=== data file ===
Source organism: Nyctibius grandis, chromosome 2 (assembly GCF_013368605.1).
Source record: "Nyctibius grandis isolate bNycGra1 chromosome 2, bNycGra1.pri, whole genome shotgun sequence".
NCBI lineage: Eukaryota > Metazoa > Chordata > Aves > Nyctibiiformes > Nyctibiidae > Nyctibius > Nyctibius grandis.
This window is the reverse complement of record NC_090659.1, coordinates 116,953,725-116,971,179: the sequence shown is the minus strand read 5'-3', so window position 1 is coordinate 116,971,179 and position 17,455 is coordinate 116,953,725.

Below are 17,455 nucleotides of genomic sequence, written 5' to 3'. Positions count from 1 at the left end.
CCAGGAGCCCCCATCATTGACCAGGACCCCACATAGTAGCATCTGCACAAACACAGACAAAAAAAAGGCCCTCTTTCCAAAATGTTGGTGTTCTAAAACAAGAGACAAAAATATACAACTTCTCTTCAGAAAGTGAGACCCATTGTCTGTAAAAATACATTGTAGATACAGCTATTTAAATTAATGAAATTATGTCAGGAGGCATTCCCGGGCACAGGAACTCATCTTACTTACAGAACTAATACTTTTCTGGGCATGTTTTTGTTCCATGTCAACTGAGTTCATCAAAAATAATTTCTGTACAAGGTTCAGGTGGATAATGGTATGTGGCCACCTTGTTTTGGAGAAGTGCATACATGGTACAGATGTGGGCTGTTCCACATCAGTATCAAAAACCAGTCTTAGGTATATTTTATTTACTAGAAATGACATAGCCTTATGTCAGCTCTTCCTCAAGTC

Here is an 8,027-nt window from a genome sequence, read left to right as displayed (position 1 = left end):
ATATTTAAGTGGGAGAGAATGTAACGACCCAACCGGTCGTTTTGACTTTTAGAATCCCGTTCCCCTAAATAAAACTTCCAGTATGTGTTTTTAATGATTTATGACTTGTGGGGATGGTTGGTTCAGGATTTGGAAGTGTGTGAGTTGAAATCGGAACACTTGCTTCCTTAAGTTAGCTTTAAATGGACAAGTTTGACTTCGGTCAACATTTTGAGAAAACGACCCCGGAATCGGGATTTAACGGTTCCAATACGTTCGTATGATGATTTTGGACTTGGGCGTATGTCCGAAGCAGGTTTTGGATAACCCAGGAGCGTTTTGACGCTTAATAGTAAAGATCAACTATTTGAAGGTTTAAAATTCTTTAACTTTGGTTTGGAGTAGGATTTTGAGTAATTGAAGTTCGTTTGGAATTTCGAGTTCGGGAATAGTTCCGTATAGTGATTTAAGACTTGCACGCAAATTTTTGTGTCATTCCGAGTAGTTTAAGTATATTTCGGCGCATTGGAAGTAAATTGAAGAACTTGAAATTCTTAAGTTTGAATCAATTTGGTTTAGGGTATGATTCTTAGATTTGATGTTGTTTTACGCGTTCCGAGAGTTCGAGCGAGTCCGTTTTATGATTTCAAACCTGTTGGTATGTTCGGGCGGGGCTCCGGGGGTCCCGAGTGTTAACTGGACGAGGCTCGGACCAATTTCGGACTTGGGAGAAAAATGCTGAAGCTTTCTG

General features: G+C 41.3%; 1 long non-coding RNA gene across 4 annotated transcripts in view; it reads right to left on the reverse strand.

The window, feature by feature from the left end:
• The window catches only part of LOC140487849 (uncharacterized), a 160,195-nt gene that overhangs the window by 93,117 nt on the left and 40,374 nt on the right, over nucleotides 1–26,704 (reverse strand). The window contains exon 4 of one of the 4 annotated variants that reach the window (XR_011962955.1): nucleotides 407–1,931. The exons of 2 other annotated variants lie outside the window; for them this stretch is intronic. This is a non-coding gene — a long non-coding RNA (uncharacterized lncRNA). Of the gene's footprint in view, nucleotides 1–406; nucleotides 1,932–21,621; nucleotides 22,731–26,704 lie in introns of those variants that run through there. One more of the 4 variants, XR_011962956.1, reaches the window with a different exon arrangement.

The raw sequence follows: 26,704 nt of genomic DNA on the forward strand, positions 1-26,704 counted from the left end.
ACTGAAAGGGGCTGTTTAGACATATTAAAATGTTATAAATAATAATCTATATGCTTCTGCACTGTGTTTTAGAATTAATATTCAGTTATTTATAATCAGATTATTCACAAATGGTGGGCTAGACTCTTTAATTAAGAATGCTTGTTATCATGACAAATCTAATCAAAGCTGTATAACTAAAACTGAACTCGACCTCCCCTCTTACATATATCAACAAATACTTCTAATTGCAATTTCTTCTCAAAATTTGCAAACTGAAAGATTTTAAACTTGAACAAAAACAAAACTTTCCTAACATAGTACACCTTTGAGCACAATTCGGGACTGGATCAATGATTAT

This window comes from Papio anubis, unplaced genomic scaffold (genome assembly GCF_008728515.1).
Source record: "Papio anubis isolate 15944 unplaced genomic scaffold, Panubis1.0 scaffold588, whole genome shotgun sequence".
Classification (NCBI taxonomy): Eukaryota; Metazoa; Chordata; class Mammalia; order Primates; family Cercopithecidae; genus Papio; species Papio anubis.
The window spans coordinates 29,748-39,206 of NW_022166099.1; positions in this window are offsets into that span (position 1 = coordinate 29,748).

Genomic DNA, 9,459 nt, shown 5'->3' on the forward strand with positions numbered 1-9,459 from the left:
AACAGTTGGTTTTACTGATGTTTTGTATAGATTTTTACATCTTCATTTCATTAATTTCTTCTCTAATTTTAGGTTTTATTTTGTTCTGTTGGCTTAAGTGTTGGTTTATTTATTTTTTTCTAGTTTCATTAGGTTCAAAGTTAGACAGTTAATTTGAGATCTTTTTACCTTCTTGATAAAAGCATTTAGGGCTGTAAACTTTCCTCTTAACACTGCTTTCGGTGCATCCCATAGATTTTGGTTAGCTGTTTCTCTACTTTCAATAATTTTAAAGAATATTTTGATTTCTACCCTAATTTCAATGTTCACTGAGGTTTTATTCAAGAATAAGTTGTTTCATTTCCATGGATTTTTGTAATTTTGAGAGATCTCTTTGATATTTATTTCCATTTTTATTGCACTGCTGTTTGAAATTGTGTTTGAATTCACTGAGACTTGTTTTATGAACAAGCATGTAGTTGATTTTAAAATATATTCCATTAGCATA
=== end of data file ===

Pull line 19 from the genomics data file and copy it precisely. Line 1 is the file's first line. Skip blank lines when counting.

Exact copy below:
AACAGTTGGTTTTACTGATGTTTTGTATAGATTTTTACATCTTCATTTCATTAATTTCTTCTCTAATTTTAGGTTTTATTTTGTTCTGTTGGCTTAAGTGTTGGTTTATTTATTTTTTTCTAGTTTCATTAGGTTCAAAGTTAGACAGTTAATTTGAGATCTTTTTACCTTCTTGATAAAAGCATTTAGGGCTGTAAACTTTCCTCTTAACACTGCTTTCGGTGCATCCCATAGATTTTGGTTAGCTGTTTCTCTACTTTCAATAATTTTAAAGAATATTTTGATTTCTACCCTAATTTCAATGTTCACTGAGGTTTTATTCAAGAATAAGTTGTTTCATTTCCATGGATTTTTGTAATTTTGAGAGATCTCTTTGATATTTATTTCCATTTTTATTGCACTGCTGTTTGAAATTGTGTTTGAATTCACTGAGACTTGTTTTATGAACAAGCATGTAGTTGATTTTAAAATATATTCCATTAGCATA